French activists fill holes with cement in protest against watering exemptions

Aug 14 (Reuters) – Climate activists affiliated with Extinction Rebellion have targeted golf courses in the south of France, filling holes with concrete to protest against exemptions from water restrictions during one of the worst droughts never recorded.

France has told residents to avoid non-essential water use like washing cars and watering gardens. However, activists complain that golf courses are allowed to continue watering greens.

The protest action took place at the Vieille-Toulouse club and also on the course of the Garonne des Sept Deniers.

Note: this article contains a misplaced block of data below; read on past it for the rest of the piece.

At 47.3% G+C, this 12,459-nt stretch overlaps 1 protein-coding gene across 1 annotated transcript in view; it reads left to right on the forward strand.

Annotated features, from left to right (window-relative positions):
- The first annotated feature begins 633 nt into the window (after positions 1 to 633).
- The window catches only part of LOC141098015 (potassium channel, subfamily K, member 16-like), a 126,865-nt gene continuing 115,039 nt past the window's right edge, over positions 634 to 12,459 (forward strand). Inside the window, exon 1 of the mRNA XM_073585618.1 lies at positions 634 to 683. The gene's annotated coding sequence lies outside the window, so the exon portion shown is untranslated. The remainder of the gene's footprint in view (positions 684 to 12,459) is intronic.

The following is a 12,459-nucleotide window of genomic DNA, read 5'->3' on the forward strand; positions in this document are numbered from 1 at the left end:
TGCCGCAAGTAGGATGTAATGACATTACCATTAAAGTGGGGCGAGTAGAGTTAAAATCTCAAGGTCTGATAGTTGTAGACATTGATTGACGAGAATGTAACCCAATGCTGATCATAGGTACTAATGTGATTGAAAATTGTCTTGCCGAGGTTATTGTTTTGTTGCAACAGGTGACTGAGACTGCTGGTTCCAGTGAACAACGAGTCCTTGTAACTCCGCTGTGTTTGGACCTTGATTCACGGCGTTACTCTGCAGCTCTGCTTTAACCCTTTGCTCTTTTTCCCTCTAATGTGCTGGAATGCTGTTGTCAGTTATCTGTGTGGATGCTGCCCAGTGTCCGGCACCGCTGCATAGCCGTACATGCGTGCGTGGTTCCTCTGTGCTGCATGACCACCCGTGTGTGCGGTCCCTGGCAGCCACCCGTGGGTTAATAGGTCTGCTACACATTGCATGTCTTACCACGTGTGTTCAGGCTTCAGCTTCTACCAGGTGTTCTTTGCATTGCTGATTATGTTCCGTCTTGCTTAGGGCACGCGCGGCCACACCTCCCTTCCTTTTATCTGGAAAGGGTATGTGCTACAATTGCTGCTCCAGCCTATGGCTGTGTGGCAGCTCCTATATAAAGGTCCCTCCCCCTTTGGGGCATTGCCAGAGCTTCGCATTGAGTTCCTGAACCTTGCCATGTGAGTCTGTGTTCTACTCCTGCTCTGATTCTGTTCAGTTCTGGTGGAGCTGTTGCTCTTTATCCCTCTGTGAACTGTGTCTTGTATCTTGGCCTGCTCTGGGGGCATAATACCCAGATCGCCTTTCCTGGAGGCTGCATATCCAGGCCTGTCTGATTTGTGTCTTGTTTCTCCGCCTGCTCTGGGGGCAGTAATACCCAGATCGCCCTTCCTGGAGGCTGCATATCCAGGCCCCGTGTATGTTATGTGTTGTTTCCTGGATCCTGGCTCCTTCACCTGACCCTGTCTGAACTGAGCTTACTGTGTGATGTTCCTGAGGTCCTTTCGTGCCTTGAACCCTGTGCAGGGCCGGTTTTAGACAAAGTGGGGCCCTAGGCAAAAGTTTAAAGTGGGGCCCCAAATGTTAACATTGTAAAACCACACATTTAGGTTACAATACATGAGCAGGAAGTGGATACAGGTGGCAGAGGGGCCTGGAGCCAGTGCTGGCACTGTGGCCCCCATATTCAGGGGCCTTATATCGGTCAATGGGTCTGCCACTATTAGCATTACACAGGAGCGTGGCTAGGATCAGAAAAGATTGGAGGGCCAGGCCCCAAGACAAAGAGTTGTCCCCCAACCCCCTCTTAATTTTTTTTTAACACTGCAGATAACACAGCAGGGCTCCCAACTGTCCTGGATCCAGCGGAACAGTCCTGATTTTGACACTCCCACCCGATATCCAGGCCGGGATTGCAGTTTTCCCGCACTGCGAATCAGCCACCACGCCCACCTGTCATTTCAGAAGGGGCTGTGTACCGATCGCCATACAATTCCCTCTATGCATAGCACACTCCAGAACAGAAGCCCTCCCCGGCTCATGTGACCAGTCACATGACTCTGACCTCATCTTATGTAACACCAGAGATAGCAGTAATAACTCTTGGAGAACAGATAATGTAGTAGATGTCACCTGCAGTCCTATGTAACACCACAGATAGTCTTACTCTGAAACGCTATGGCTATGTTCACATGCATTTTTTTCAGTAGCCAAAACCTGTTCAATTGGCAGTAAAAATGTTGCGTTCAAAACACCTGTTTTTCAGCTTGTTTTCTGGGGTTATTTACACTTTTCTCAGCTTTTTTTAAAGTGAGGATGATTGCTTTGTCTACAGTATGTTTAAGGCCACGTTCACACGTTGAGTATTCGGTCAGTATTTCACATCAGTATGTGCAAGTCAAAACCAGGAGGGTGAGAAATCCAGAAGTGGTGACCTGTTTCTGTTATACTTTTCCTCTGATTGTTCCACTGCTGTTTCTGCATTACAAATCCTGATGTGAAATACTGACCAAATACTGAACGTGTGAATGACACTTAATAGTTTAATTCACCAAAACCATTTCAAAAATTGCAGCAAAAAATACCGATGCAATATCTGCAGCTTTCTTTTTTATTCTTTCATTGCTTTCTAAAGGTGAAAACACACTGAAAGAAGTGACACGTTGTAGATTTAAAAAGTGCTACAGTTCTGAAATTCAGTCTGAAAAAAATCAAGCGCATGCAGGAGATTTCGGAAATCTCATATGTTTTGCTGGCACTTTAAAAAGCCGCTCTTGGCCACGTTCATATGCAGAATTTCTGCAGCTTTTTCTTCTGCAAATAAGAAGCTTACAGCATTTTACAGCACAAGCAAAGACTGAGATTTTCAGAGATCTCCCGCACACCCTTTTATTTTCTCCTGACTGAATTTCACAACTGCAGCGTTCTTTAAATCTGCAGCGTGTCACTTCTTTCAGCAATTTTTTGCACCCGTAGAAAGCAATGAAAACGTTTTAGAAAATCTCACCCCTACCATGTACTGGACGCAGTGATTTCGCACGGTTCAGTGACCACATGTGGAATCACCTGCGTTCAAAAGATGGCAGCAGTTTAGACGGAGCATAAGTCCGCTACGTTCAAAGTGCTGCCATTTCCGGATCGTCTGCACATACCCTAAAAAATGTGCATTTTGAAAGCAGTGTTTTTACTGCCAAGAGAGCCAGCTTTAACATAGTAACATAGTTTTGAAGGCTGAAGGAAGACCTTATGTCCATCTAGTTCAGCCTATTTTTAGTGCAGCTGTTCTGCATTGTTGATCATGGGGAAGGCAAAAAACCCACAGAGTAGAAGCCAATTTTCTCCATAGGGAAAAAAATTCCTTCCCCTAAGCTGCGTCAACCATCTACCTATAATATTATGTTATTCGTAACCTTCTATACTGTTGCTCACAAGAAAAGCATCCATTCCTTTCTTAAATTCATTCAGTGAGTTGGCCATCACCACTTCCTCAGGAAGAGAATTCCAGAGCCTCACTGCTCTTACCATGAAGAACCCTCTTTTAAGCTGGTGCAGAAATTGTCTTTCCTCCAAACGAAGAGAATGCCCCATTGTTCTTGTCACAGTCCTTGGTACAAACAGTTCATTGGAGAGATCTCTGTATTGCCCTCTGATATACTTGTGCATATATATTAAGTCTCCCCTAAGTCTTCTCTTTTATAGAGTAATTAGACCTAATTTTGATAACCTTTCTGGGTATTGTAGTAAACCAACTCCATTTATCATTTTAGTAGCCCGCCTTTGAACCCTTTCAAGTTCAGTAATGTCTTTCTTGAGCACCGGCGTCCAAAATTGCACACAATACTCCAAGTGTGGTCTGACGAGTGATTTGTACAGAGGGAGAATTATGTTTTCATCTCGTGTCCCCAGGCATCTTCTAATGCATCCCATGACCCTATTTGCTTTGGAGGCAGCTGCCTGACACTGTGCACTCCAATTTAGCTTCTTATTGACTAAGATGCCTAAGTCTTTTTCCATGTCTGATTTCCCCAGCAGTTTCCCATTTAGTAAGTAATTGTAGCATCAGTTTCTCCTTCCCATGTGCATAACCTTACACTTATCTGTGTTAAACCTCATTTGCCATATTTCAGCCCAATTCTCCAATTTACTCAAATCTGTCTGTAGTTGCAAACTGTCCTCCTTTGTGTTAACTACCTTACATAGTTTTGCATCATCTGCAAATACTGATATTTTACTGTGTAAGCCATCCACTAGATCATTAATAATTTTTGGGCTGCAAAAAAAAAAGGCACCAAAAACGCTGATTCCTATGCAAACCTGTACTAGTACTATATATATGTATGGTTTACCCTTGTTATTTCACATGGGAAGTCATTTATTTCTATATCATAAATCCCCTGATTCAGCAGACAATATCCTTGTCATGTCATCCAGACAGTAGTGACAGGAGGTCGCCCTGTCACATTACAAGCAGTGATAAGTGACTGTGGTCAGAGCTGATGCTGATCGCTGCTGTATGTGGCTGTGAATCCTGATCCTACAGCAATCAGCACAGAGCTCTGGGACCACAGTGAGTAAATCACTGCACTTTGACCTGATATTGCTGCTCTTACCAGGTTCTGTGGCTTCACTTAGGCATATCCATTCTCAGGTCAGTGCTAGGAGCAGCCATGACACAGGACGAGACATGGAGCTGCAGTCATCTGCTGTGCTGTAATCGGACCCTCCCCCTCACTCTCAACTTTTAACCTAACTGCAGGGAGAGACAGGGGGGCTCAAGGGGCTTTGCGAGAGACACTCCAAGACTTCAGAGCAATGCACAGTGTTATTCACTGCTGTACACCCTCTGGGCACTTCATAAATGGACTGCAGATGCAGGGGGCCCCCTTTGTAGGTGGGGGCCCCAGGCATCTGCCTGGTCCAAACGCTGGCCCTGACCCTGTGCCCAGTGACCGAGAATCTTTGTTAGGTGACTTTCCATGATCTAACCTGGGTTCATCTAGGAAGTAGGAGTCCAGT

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Defending their exemption from water restrictions, Gerard Rougier of the French Golf Federation told the France Info news site: “A golf course without a green is like an ice rink without ice.”

Extinction Rebellion Toulouse posted a photo on Twitter apparently showing a golf hole filled with cement and a sign reading “This hole drinks 277,000 liters. You drink that much? #Stop Golf”.

A petition to remove the exemption enjoyed by French golf courses in times of drought said: “Economic madness takes precedence over ecological reason”.

Water bans are enforced at the discretion of regional officials and so far only Ille-et-Villaine in western France had banned the watering of golf courses.

France has been one of the hardest hit by hot and dry conditions across Europe, with firefighters battling a ‘monster’ blaze in the forests of south-west France. Read more

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Reporting by Martyn Herman Editing by Raissa Kasolowsky

Our standards: The Thomson Reuters Trust Principles.

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